In this form of apraxia, the person may have difficulty carrying out movements of the face on demand; lips, tongue, eyes.  For example, an inability to lick one's lips or whistle or blink one's eyes.


  • oculomotor apraxia: Difficulty moving the eye, especially with saccade movements that direct the gaze to targets. This is one of the three major components of Balint's syndrome.


  • apraxia of speech (AOS): Difficulty planning and coordinating the movements necessary for speech.



Maintain a relaxed, calm environment.
Take time to show someone with apraxia how to do a task, and allow enough time for them to do so.

Do not ask them to repeat the task if they are clearly struggling with it and doing so will increase frustration.

Suggest alternative ways to do the same things, for example, try a hook and loop closure instead of laces for shoes.

It can sometimes help the person with apraxia if the act is split in parts or if operations are simplified.

Also concrete commands given during the execution of an action may help. Someone may benefit if everything is laid out in the correct order or if pictures are used or icons in the form of a roadmap.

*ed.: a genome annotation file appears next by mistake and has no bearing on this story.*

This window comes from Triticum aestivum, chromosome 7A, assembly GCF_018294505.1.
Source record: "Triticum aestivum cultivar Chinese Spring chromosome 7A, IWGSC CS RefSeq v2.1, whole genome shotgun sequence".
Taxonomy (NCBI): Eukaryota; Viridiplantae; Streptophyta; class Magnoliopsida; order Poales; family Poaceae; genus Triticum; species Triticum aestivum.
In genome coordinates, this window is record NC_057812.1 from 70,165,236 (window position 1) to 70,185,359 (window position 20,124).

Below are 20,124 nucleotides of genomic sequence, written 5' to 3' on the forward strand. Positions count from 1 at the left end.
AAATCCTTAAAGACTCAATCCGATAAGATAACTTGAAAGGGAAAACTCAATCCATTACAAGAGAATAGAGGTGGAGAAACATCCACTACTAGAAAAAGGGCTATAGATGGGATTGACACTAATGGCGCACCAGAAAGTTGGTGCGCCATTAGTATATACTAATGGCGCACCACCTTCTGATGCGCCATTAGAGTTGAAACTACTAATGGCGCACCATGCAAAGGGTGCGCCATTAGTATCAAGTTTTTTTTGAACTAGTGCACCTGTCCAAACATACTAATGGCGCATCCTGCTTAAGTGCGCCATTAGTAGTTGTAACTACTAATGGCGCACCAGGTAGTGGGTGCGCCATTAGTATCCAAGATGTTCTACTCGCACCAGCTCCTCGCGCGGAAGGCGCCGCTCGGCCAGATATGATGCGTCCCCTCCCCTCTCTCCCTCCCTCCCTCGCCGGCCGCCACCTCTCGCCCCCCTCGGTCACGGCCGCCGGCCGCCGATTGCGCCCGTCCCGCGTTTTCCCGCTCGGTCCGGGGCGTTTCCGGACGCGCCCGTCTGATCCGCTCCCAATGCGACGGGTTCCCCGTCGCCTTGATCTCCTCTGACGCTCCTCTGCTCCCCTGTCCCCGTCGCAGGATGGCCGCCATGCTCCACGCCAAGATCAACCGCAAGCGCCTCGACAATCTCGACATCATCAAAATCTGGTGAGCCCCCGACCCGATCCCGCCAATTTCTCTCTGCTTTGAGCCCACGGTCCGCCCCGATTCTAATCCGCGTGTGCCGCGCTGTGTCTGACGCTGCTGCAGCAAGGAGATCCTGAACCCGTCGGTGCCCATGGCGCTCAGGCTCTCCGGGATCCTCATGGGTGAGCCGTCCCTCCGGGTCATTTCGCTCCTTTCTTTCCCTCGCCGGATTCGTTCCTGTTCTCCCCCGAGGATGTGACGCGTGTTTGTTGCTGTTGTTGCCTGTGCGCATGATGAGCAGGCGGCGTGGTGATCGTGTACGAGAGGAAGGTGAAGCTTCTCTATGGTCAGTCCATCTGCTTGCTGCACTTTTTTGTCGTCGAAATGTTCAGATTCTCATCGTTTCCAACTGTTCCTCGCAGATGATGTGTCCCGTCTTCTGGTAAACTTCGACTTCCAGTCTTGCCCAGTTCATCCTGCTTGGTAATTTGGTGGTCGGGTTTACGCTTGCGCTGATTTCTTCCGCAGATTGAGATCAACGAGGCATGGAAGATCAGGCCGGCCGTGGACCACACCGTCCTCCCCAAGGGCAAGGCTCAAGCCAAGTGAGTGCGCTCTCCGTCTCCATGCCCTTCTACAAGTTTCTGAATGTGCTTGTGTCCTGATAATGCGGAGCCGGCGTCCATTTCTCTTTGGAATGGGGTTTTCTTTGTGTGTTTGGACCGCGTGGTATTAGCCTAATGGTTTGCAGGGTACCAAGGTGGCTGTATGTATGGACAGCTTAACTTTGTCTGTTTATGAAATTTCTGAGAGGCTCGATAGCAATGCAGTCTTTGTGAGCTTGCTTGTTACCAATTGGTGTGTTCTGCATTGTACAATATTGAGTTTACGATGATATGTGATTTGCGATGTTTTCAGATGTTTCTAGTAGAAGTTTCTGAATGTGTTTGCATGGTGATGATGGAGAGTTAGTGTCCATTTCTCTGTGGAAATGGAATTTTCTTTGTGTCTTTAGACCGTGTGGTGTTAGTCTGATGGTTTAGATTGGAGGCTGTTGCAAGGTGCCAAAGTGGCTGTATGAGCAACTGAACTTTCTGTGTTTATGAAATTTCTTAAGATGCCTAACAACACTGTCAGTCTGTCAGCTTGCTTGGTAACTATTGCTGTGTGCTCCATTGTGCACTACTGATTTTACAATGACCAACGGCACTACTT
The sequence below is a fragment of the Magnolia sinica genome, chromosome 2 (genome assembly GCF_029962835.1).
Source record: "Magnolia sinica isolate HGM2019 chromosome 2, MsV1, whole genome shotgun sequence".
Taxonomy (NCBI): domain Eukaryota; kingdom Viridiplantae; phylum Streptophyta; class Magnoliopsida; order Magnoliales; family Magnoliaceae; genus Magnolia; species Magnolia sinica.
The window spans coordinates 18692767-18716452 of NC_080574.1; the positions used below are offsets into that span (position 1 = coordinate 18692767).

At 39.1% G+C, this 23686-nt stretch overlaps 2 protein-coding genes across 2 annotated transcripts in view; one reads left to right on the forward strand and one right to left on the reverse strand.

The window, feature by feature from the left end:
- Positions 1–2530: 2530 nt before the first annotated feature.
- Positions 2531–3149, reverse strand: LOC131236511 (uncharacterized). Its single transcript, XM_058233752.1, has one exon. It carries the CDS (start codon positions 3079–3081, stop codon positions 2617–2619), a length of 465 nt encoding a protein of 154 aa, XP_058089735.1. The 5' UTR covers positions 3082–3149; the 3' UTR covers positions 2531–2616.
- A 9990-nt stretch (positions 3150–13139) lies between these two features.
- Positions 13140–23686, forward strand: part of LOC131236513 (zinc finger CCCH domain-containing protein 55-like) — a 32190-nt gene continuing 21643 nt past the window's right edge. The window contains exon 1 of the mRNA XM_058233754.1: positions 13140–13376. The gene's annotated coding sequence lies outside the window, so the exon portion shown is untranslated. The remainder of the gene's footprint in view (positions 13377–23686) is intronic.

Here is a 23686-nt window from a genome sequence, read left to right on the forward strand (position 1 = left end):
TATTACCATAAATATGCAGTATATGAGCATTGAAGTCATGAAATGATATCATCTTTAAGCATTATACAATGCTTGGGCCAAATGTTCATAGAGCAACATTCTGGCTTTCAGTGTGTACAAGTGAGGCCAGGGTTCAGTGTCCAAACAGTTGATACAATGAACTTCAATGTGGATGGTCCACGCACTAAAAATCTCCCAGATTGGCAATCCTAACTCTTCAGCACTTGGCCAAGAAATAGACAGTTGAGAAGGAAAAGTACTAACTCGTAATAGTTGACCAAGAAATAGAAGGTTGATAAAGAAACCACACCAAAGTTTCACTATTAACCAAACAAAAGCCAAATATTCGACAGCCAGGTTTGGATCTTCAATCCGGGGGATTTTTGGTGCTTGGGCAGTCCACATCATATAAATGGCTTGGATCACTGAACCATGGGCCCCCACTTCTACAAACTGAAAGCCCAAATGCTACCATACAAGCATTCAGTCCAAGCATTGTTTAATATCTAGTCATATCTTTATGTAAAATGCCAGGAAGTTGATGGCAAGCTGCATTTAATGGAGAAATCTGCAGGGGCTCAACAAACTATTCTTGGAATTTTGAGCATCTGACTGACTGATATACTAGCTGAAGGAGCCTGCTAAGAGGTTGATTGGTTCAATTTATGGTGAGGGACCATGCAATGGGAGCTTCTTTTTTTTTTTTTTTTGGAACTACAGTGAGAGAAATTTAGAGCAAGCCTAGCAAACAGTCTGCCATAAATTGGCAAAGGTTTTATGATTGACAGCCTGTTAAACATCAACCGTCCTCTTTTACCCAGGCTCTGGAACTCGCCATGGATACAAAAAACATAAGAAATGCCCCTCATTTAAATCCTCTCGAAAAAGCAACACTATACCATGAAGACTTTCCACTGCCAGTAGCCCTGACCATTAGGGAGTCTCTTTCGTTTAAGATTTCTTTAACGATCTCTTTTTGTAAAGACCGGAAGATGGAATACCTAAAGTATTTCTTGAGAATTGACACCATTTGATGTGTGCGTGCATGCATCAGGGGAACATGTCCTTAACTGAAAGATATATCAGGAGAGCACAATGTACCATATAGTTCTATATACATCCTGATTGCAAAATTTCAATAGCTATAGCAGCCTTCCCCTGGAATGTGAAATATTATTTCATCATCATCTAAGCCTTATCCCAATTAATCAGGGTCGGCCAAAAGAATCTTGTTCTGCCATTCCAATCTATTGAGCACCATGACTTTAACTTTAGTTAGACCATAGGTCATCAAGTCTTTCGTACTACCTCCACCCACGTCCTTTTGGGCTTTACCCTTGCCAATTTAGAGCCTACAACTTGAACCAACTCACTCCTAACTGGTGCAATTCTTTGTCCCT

Support Example

Ask questions about the task to start the task


Ask questions about the task itself


Clarify the questions through gestures


Start the activity together


Show pictures of the task


Place objects you will need in order


Point at the objects


Name objects in the correct sequence


Say out loud what needs to be done


Let eachother know how the activity went on


The moment your partner sits in front of the sink, you ask him if he wants to wash his torso; in this way you help to start.



If your partner doesn't make a move to start, you'll ask: "what do you need?"


 Make a washing gesture Open the tap together, put the hand of your partner over the tap or move the hand towards the tap

When you are making coffee together, show pictures of making coffee first. Take the coffee, take the coffeefilter


 When putting clothes on you can point at them




You can give the clothing



When putting on a bouse you can say: take the blouse, open up the buttons, put your ar in the sleeve etc.





If the different steps of a task went well, tell your partner


Resources:Hugo Liepman Heilman and Rothi; model of apraxia, occupational therapy guideline for diagnosis and treatment of apraxia in stroke clients, neuropsychological treatment.nl, brain foundation Netherlands, Slotervaart hospital treatment after a stroke, BTSG library innovation in the elderly, St Lievens Hospital neurology care program OVL , Logopedie.nl, Apraxie.org, Slingeland hospital ergotherape, MT Banich (2004). Cognitive Neuroscience and Neuropsychology. 2nd edition. Houghton Mifflin Cie and J.B.M. Kuks, J. W. Pike, H.J.G.H. Oosterhuis. Clinical Neurology 15th Edition, Bohn Stafleu Of Loghum, Wood, 2003, ISBN 90-313-4028-6 National Aphasia Association, NIH / National Institute of Neurological Disorders and Stroke, Adams, Principles of neurology textbook of Clinical Neurology 3rd ed. Philadelphia PA Saunders Elsevier 2007, US national Library of Medicine